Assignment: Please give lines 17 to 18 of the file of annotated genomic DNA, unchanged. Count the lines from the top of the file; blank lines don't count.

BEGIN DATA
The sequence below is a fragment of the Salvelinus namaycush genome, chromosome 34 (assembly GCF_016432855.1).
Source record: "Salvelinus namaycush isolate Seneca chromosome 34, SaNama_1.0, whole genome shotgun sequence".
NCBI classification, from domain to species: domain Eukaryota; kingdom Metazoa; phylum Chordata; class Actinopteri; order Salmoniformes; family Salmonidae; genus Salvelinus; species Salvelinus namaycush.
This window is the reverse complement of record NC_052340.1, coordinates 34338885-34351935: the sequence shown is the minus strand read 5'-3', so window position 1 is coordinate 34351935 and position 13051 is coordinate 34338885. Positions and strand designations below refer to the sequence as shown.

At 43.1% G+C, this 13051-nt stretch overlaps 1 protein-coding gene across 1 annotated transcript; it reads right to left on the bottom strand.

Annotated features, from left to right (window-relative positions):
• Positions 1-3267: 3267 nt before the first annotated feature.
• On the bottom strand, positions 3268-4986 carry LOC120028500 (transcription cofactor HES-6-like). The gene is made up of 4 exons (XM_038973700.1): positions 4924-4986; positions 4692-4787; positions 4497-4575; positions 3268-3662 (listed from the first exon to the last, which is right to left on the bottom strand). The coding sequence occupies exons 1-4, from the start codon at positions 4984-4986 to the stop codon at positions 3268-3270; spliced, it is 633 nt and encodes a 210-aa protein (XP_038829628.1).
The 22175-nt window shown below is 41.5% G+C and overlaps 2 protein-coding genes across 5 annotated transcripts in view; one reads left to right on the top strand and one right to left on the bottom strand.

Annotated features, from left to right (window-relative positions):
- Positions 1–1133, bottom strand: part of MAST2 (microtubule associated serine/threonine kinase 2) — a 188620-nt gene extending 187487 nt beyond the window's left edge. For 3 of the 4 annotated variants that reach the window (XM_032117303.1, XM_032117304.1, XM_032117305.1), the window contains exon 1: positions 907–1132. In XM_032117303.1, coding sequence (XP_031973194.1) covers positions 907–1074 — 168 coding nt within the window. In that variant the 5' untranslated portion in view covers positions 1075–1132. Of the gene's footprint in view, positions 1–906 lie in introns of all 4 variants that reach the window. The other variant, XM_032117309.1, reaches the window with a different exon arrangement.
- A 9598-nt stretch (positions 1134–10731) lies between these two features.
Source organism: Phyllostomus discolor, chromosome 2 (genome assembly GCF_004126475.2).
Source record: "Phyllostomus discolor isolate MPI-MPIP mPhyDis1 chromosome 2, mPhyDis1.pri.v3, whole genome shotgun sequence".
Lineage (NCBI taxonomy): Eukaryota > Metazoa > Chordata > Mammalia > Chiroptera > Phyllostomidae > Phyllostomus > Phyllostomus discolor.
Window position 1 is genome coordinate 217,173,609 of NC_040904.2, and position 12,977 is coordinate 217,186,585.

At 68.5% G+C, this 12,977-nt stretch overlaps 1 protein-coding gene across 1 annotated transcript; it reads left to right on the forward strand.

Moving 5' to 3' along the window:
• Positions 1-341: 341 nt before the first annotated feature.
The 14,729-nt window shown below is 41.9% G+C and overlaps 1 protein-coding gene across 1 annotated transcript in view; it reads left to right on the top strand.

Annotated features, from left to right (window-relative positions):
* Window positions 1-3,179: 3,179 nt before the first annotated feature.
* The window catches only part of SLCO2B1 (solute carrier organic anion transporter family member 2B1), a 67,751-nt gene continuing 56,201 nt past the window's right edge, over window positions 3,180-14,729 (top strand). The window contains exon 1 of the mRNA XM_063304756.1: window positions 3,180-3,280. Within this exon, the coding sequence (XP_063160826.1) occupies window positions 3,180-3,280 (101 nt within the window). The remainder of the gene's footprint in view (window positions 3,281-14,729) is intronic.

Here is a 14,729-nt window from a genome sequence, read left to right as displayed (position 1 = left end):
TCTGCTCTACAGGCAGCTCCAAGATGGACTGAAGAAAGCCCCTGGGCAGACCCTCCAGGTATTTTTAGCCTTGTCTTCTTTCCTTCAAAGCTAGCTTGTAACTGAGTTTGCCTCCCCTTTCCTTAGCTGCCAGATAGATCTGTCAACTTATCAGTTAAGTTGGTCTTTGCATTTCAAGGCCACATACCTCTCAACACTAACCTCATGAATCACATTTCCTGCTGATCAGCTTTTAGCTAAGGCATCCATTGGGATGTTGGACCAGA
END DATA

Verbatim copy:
At 68.5% G+C, this 12,977-nt stretch overlaps 1 protein-coding gene across 1 annotated transcript; it reads left to right on the forward strand.

Moving 5' to 3' along the window: